Storytelling has been part of the human social and cultural fabric since time immemorial. Theatrics, embellishments, and improvisations have added flair to the activity, considered no less than an art form. Stories have been used to educate, preserve culture, and instill moral values.
Storytelling has adapted and thrived with the times. Television and, of late, online mediums and platforms have taken on the role of storytellers, enthralling the young and the not-so-young. But, some trends in the largely child-centric activity are raising concerns and causing misgivings.
For instance, the Drag Queen Story Hour (DQSH) website explicitly states what it stands for – “storytellers using the art of drag to read books to kids in libraries, schools, and bookstores.” Started in 2015, by author and activist Michelle Tea, in San Francisco, the program has close to forty chapters across the country, according to its website. Despite its incremental increase in popularity, many question the need for such events for minors.
Child-centric drag events are another divisive issue across the nation. Those in favor see such events as a “harmless way to introduce children to the gay and transgender movement.” Those opposed to such activities consider drag person-led events as “inappropriate” or “grooming.”
The recently concluded Golden/TIPP Poll of over 1,600 Americans found little overall agreement with the trend. But, its lack of approval need not be seen as hate or phobia, as the conversation has subtle nuances that point to discretion rather than exclusion. For instance, while most disapprove of DQSH in schools, the opposition is slightly less in public libraries.
Asked, “Do you approve or disapprove of “drag queen story hour” for minor children in: Public libraries” where the program initially started, the responses were:
- 42% Approve
- 47% Disapprove
- 11% Not sure
Such programs are considered a part of the liberal agenda, and ideology and regional differences were marked. For instance, almost half (49%) of the South and Midwest disapproved, while only 40% of the Northeast felt the same. The graph below shows the responses based on ideology and political affiliation.
Supporters of the program like Judy Zuckerman, Director of Youth and Family Services, Brooklyn Public Library, say initiatives like DQSH “encourages children to look beyond gender stereotypes and embrace unfettered exploration of self. Programs like DQSH encourage acceptance of difference and help to prevent bullying while providing an enjoyable literary experience.”
While spaces like public libraries give parents a choice and a sense of control over what they expose their children to, many schools are taking away the option.
A larger majority expressed their displeasure when posed with the question, “Do you approve or disapprove of “drag queen story hour” for minor children in schools?”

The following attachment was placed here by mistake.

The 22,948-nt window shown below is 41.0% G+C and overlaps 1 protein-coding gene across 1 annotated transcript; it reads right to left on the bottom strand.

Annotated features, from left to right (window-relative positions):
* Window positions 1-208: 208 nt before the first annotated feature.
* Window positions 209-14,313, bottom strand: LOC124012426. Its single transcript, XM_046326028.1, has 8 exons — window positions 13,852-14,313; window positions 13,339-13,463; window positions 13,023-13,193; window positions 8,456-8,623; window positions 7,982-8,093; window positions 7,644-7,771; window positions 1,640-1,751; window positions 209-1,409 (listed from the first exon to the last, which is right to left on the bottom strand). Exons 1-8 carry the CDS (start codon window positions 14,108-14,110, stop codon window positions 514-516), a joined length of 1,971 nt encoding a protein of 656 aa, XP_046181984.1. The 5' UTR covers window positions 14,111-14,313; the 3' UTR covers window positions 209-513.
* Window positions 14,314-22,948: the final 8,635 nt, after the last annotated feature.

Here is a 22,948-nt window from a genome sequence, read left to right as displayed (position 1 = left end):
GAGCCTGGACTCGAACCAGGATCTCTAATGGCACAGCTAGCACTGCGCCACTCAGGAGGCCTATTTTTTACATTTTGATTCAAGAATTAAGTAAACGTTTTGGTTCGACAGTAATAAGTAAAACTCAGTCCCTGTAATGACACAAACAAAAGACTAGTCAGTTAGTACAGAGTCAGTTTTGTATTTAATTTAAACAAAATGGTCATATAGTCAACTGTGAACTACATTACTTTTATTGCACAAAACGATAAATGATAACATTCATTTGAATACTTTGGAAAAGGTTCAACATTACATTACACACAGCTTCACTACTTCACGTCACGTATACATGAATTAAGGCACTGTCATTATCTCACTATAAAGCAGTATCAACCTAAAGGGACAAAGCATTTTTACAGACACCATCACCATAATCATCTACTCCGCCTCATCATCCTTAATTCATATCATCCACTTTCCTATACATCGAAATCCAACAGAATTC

- 28% Approve
- 59% Disapprove
- 13% Not sure
The high number of disapprovals reflects the feelings of parents and guardians who are often “blind-sided” by drag events that occur in classrooms without prior notice or their consent. Such school activities often circumvent the parents’ objections, which are seen as “homophobic and transphobic.”
While DQSH is a relatively recent initiative, drag has been around for centuries. It is believed that drag originated out of necessity. At the inception of Shakespearean theatre, as ladies were not permitted to perform on stage, men in the cast had to don the role of female characters. From there, it evolved into drag queens and kings who over-exaggerate their looks and create an alluring persona. Recently, transgender and drag have been clubbed as one, though they are not essentially the same. Drag is not limited to any single gender or sexual identity. While drag is not innately sexual, many drag queens are provocatively clothed, and performances often portray overly sexualized drag artists.
To the question, “Do you approve or disapprove of “drag queen story hour” for minor children in: Other venues (Birthday parties, day camp, etc.)” almost half did not approve.
- 39% Approve
- 48% Disapprove
- 13% Not sure
Complaints have risen from various quarters, especially after many schools and other institutions deemed drag shows in connection with the Pride Month celebrations appropriate for young children. It is evident that most parents would like to have a say in what is appropriate for their kids and where they want those conversations to start.
James Golden, a.k.a. Bo Snerdley, was the producer of the Rush Limbaugh program. Golden has his show on WABC. It airs Monday through Friday from 4:00 p.m. to 5:00 p.m. Eastern and on Saturdays from 7:00 a.m. to 10:00 a.m. You can listen to the show at wabcradio.com.
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DP1024-Drag queen story hour for minor children - July 2022
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